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Kirk Ogrosky of Arnold & Porter speaks outside the U.S. District Courthouse in West Palm Beach, Florida, following Thursday's sentencing of his client Dr. Salomon E. Melgen for health care fraud. (Nathan Hale | Law360)

Menendez-Connected Eye Doc Gets 17 Years For $42.6M Fraud

Dr. Salomon E. Melgen, a Florida ophthalmologist who gained notoriety as a co-defendant with U.S. Sen. Robert Menendez in an unsuccessful bribery case, was sentenced Thursday to 17 years in prison and ordered to repay nearly $42.6 million on a conviction of massively overbilling Medicare.

  • LA-Based Ogletree Shareholder Sued For Sexual Harassment

    Less than six weeks after being hit with a $300 million gender discrimination class action, labor and employment law firm Ogletree Deakins Nash Smoak & Stewart PC was accused Wednesday in a California state suit of allowing one of its Los Angeles shareholders to sexually harass a married, gay, Latino attorney.

  • New SEC Cybersecurity Guidance Dinged By Dems As Rehash

    The U.S. Securities and Exchange Commission on Wednesday issued new guidance to public companies on how they should disclose their cybersecurity risks, but the effort was faulted by the agency’s Democratic commissioners, who said the SEC essentially reissued old advice without providing much new.

  • Companies May Find High Court Whistleblower Ruling Costly

    A U.S. Supreme Court ruling Wednesday narrowing the scope of anti-retaliation protections for corporate whistleblowers could lead to a significant increase in the number of complaints filed directly with the U.S. Securities and Exchange Commission, a result companies may find costly, legal experts said.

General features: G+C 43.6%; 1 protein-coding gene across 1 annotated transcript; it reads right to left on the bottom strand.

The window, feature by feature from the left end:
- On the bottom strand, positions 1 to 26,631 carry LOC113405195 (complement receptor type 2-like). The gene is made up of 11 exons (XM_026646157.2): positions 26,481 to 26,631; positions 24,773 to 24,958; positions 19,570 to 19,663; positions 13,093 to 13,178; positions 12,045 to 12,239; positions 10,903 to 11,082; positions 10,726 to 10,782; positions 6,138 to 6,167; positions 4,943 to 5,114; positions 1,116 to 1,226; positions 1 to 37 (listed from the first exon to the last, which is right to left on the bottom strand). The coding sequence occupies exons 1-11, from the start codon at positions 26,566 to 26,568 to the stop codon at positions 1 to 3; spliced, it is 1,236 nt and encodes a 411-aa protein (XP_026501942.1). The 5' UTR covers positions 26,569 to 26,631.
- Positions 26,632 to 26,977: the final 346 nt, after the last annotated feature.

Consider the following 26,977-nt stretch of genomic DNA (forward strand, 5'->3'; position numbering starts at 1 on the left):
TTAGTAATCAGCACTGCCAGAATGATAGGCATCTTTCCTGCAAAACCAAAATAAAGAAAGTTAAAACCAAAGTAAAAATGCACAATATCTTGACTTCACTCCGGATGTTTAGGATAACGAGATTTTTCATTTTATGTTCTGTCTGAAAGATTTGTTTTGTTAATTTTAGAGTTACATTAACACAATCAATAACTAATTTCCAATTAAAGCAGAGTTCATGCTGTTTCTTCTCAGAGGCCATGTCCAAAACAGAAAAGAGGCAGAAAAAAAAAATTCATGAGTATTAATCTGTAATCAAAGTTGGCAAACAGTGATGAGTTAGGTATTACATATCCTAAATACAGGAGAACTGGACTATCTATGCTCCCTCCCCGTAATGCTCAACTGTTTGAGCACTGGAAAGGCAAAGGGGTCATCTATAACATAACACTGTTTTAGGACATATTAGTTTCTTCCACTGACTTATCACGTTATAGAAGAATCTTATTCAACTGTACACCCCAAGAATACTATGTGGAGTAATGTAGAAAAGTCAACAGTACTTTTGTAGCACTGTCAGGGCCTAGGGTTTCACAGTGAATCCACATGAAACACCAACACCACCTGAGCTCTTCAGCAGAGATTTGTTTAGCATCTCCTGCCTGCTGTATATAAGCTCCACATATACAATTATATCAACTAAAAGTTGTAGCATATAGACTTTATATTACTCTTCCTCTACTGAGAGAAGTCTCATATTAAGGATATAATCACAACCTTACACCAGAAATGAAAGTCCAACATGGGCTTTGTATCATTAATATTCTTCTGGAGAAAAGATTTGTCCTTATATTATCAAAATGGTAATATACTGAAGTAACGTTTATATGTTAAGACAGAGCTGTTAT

• LendingClub Unveils $125M Settlement Of Investor Suits

    LendingClub Corp. on Tuesday said it has reached a $125 million preliminary settlement with the plaintiffs behind two securities class actions in California federal and state court that allege the peer-to-peer lending company misled investors in the run-up to its $1 billion initial public offering in 2014.

  • EU Auto Shippers, Part Cos. Settle Cartel Probes For $673M

    European Union antitrust officials on Wednesday announced three separate settlements totaling €546 million ($673 million) with maritime car shippers and automotive parts suppliers that admitted price-fixing and improper coordination via cartels that allocated customers.

  • Disney Suit Against Redbox Is Copyright Misuse, Judge Says

    A California federal judge on Tuesday refused to give Walt Disney Co. a court order that would have barred Redbox from renting digital movies at its kiosks, calling the studio’s case a misuse of copyright law.

  • Andrews Kurth, Hunton & Williams Will Combine In April

    After months of rumors and negotiations, the merger between Texas-based Andrews Kurth Kenyon LLP and Virginia's Hunton & Williams LLP has been resoundingly approved by partner votes at both firms, and the union is on track to completion by the end of the quarter, the firms announced Wednesday.

  • Supreme Court Narrows Definition Of Whistleblower

    The U.S. Supreme Court on Wednesday ruled in favor of a narrow definition of the term "whistleblower," a decision that will significantly limit the scope of anti-retaliation measures meant to protect whistleblowers under the Dodd-Frank Act.

  • Justices Say Guilty Pleas Don't Stop Constitutional Claims

    The U.S. Supreme Court on Wednesday ruled 6-3 that criminal defendants can challenge the constitutionality of laws they already pled guilty to breaking if they didn't explicitly waive the right to do so.

  • Wilmington Suit Over Ex-Chesapeake CEO's $464M Debt Stays

    A New York federal judge on Friday largely left intact a suit brought by Wilmington Trust National Association over a $464 million loan guaranty from the late Chesapeake Energy CEO and part-owner of the NBA's Oklahoma City Thunder, finding the court has jurisdiction to hear the case.

  • GM, Bosch Can't Dodge Drivers' Emissions-Cheating Claims

    A Michigan federal judge on Tuesday denied bids by General Motors LLC and Robert Bosch LLC to escape a proposed class action claiming that so-called defeat devices similar to those used in Volkswagen’s diesel cars are installed in some GM vehicles, saying the drivers plausibly alleged a conspiracy.

  • High Court Turns Away Fannie, Freddie Investor Appeals

    The U.S. Supreme Court on Tuesday denied a plea from investors hoping for reconsideration of their case challenging the federal government’s conservatorship of Fannie Mae and Freddie Mac, reinforcing a lower court’s ruling that the Federal Housing Finance Agency cannot be sued over its role in managing the mortgage finance duo.